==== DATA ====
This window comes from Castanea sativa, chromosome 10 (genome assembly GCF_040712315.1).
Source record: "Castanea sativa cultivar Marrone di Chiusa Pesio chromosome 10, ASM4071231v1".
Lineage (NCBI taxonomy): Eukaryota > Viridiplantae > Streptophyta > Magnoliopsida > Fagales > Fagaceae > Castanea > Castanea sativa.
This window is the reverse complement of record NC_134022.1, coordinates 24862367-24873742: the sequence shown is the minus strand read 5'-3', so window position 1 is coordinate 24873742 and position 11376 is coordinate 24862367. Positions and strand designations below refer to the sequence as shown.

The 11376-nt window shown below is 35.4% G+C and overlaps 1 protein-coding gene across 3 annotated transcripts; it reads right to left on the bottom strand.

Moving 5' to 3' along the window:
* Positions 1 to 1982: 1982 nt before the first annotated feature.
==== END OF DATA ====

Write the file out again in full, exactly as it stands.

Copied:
This window comes from Castanea sativa, chromosome 10 (genome assembly GCF_040712315.1).
Source record: "Castanea sativa cultivar Marrone di Chiusa Pesio chromosome 10, ASM4071231v1".
Lineage (NCBI taxonomy): Eukaryota > Viridiplantae > Streptophyta > Magnoliopsida > Fagales > Fagaceae > Castanea > Castanea sativa.
This window is the reverse complement of record NC_134022.1, coordinates 24862367-24873742: the sequence shown is the minus strand read 5'-3', so window position 1 is coordinate 24873742 and position 11376 is coordinate 24862367. Positions and strand designations below refer to the sequence as shown.

The 11376-nt window shown below is 35.4% G+C and overlaps 1 protein-coding gene across 3 annotated transcripts; it reads right to left on the bottom strand.

Moving 5' to 3' along the window:
* Positions 1 to 1982: 1982 nt before the first annotated feature.